News and Updates
July 15, 2016
In March, employees at eight Giant stores represented by Local 400 – six in the Fredericksburg, Virginia area and two in Southern Maryland – were told their stores would be put up for sale as part of the merger between Giant’s Netherlands based parent company Ahold and Belgium based grocery store Delhaize. These proposed store sales threatened the better wages, benefits and grocery store experience that the Giant stores provide to the local community.
Which is why Local 400 members who work at Giant, their loyal customers and community leaders banded together to help make people see that selling these stores was a bad idea. Through a series of rallies, public meetings and marches, they sent a clear message that the local community didn’t want these grocery stores and the good jobs they provide to be sold away.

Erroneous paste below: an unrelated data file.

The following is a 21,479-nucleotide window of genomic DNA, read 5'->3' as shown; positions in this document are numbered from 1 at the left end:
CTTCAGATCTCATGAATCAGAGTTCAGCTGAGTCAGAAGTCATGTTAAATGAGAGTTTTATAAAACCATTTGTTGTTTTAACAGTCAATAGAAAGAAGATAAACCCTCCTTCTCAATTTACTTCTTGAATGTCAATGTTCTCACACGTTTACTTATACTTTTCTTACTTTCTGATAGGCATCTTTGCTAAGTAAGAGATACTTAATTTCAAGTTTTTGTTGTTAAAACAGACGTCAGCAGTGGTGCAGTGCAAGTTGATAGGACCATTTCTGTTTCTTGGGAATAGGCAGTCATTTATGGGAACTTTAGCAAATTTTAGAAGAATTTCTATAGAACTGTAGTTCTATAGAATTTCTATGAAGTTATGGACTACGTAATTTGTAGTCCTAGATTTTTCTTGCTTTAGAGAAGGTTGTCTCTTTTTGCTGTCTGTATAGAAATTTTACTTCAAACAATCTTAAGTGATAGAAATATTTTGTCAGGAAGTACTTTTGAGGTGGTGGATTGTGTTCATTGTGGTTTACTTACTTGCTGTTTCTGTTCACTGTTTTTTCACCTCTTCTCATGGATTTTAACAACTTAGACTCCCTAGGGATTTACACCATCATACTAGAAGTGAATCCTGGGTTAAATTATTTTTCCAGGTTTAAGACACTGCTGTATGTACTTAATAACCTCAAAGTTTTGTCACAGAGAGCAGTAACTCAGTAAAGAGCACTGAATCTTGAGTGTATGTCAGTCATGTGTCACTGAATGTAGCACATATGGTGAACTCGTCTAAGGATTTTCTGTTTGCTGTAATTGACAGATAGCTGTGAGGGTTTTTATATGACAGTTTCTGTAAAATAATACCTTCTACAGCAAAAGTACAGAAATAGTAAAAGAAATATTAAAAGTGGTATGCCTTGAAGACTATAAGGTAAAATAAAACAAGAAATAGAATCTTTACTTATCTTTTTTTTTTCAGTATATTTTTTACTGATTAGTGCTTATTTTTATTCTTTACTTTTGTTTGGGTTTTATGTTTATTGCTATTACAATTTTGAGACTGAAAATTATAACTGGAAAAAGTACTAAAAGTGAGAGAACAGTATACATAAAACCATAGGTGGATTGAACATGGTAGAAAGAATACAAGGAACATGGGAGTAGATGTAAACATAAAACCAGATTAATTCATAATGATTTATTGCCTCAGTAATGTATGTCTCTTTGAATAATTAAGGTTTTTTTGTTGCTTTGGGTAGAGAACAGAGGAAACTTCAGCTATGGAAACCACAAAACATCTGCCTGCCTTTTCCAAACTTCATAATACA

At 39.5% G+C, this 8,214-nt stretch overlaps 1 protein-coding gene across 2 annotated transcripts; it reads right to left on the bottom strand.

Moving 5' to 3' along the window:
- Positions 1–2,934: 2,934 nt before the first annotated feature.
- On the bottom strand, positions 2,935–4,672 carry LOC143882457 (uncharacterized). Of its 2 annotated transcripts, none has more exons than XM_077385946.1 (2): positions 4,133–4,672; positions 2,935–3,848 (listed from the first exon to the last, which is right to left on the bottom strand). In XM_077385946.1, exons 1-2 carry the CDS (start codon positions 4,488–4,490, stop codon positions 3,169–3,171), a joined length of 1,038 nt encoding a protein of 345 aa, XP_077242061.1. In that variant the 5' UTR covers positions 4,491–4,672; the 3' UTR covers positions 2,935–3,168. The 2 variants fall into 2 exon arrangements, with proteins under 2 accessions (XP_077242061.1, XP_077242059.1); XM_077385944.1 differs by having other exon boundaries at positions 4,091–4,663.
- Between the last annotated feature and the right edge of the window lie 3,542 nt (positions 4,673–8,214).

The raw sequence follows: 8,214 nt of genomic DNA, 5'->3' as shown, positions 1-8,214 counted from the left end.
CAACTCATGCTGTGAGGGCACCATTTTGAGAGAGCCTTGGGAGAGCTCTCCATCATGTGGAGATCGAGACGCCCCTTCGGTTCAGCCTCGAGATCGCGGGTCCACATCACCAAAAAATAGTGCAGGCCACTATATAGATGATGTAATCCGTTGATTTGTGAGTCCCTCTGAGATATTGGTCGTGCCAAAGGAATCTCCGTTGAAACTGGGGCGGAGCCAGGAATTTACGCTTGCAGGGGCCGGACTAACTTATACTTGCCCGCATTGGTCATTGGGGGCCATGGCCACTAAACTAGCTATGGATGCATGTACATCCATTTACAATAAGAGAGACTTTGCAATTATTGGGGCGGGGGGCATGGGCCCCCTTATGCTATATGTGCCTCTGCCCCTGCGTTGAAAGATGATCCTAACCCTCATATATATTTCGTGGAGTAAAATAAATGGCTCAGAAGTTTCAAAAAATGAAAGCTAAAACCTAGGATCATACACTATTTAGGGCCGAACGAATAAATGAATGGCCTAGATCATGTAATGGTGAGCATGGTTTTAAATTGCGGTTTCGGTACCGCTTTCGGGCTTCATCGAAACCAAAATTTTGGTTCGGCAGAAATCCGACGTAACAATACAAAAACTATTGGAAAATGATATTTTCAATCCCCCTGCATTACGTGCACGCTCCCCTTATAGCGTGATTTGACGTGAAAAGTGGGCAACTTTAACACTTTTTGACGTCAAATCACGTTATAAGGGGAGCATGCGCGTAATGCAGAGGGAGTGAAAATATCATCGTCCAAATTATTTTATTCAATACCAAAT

“I’m glad that Giant did the right thing in the end and I’m proud to be a part of a union and a community that would not give up the good jobs and grocery options Giant brings to this area,” said Robyn Wheeler, a Local 400 member who has worked at Giant in Fredericksburg City for 37 years.
In addition to organizing public events that drew attention to the negative aspects of the proposal to sell the local grocery stores, Local 400 members also contacted the Federal Trade Commission and their local elected officials to express concerns about the impact on wages, benefits and competition.